The simplest way to increase your EQ

Posted by Ngan Nguyen on

In the previous entry, we unveiled some secrets about EQ (Emotional Intelligence). This time, TRG Talent draws for you the starting line to improve your EQ.

Recall a situation in which you were emotional and answer the following questions:

  • What is that emotion? (ex: happiness, sadness, anger, disappointment, frustration, etc.)
  • Do you remember how you acted? (ex: suppressed or expressed, lost control or kept calm?)
  • Do you remember what you thought after acting that way?
  • Could you identify the main reason causing that emotion?
  • At this moment when you are recalling it, do you feel that emotion?
  • What did other people say about your actions in that situation?

The above questions aim to measure your ability in identifying emotions and choosing the best possible options to opimise value or minimise damage. It is the basis of the practice of Emotional Intelligence.

phát triển trí tuệ cảm xúc

Emotional Intelligence refers to the ability of understanding and managing the emotions of oneself and others. To begin, you need to learn how to accurately identify and manage your own emotions. How do you rate yourself in this ability?

People usually consider themselves excellent at managing and hiding their real emotions. Unless the observers are very close to them, there is no way they can discern their real feelings. But it is not true! Our brain automatically scans for subtle cues and signals representing a person’s emotions to act accordingly. An eyebrow raised, a corner of the mouth raised, a shrug, etc. all are invaluable cues to one’s real emotions. Some people not being good at reading the others' emotions might miss those cues but some other might even misunderstand those signals.

So what matters is  “Are you expressing your emotions accurately?” or “Do other people understand my emotions correctly?”. Imagine in a meeting when the situation is dire and really needs a solution right now. Everyone is concentrating on finding it and the air is filled up with “anxiety”, “nervousness” and “tension”. If you don’t show any emotion (and you don’t have any good solution!), it is very likely that people will consider you as “indifferent”, “uncaring” or even “irresponsible”. They will not think of you as a “calm” person as you expected. So what should you do to practice and improve the way you show emotions?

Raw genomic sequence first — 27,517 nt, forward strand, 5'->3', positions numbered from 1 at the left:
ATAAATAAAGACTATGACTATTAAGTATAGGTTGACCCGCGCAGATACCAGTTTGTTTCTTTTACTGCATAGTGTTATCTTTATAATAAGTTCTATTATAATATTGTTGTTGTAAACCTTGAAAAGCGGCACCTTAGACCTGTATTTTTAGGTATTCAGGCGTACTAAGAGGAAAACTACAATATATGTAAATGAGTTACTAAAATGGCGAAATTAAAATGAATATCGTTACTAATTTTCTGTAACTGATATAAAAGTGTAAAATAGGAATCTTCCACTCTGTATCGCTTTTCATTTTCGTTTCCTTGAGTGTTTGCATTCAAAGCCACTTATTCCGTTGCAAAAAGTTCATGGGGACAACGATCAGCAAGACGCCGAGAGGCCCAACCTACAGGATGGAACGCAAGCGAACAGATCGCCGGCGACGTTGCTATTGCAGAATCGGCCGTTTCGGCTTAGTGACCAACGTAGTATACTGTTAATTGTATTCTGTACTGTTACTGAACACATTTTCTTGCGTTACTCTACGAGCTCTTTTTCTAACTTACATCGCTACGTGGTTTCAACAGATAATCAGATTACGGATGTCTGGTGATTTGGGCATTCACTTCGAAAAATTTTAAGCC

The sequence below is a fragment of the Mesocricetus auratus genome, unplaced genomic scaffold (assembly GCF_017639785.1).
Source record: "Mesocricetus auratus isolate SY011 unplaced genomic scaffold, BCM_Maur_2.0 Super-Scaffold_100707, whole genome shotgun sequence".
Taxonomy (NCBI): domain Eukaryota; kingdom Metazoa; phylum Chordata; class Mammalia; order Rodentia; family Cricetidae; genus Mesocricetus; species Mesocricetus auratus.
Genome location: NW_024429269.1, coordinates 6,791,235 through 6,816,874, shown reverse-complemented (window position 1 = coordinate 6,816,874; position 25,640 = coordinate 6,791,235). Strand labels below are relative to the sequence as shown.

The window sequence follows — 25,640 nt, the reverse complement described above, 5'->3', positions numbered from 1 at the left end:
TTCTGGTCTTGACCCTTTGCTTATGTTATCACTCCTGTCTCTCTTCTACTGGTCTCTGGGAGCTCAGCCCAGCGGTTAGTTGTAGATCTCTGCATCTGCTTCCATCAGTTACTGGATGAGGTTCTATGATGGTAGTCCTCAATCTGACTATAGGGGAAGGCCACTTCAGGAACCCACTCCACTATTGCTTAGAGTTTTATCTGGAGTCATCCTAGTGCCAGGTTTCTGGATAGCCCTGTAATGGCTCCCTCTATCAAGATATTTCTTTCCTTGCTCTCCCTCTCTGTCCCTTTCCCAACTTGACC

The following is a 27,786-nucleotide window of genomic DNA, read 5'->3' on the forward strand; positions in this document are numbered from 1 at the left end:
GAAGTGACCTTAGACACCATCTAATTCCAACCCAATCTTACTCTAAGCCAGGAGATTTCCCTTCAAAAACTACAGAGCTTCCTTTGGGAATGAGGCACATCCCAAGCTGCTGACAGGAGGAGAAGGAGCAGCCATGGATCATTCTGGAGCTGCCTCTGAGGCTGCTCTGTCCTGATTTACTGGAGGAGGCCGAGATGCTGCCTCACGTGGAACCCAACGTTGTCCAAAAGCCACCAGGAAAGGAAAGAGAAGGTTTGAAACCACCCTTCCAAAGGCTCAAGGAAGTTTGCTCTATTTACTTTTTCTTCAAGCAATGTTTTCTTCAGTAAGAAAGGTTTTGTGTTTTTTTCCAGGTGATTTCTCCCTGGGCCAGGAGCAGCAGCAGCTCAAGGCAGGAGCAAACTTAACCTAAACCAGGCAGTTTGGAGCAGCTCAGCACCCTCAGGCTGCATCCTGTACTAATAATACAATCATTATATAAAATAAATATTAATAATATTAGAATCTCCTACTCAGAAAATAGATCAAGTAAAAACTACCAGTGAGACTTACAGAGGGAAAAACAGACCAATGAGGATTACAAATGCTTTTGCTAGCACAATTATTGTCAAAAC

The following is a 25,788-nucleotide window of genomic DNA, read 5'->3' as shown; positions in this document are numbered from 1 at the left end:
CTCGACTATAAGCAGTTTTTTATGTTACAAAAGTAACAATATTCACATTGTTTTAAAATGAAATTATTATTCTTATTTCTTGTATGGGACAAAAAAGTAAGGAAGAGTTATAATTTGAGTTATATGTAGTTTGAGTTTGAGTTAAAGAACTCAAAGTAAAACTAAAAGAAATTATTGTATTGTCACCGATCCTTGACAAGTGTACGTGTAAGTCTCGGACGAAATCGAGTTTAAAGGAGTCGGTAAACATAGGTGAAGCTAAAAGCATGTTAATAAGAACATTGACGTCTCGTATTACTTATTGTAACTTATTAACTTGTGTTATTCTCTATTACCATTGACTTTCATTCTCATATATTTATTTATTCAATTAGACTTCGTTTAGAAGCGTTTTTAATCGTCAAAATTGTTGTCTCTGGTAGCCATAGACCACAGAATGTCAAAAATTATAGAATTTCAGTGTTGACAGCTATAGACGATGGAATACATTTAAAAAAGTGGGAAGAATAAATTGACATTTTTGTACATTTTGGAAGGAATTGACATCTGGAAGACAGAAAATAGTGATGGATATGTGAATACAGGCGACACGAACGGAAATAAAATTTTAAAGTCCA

The answer exists in many places that you visit everyday. The mirror! Looking into the mirror is a daily activity of most people. There is though an opinion saying that it is feminine and should be discouraged for men. A study has shown that limiting this activity will reduce anxiety about the self-image in one’s and others’ eyes. The advantage is that the less people look into the mirror, the less obsessed they are about their observable imperfection. But the risk lies in the fact that they also care less about others’ opinions and feelings. 

soi gương giúp phát triển trí tuệ cảm xúc

Therefore, you may have never realized how you look when you disagree with someone. Maybe you did show all the negative body languages such as crossed arms, tight lips and frowning. And maybe you have never understood why people keep avoiding you whenever you just want to have a discussion about something. Look into the mirror and you will see what others see!

There are 7 universal emotions that you need to learn to realise:

  1. Anger

Eyebrows down and together, eyes glaring and lips narrowing

  1. Disgust

Nose wrinkling and upper lip raised

  1. Fear

Eyebrows raised and pulled together, eyes opened wide to show the upper white and lips slightly stretched back to ears

  1. Happiness

Crow feet’s wrinkles, cheeks pushed up and lip corners raised

  1. Sadness

Drooping upper eyelids and slight pulling down of lip corners

  1. Surprise

Eyebrows raised, eyes widened and mouth open

  1. Contempt

Lip corners tightened and raised on only one side of face

Try to imitate these 7 emotions in front of a mirror and recall a situation in which you experienced such emotion. When your facial expressions change, your emotions will change and vice versa. If you feel more familiar with one of the 7 emotions, it means you show that emotion very often. If you are unsure, ask a friend or relative to identify your most often expressed emotion. If it is not a positive emotion, beware!

In conclusion, you should express your true emotions with moderation, acknowledge it and try to turn a negative emotion into positive actions. Showing no emotions is not good, let alone only showing negative emotions. Remember: emotions are contagious!

Stay tuned for the next entry explaning further about the 7 universal emotions.

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 Rick Yvanovich
 /Founder & CEO/

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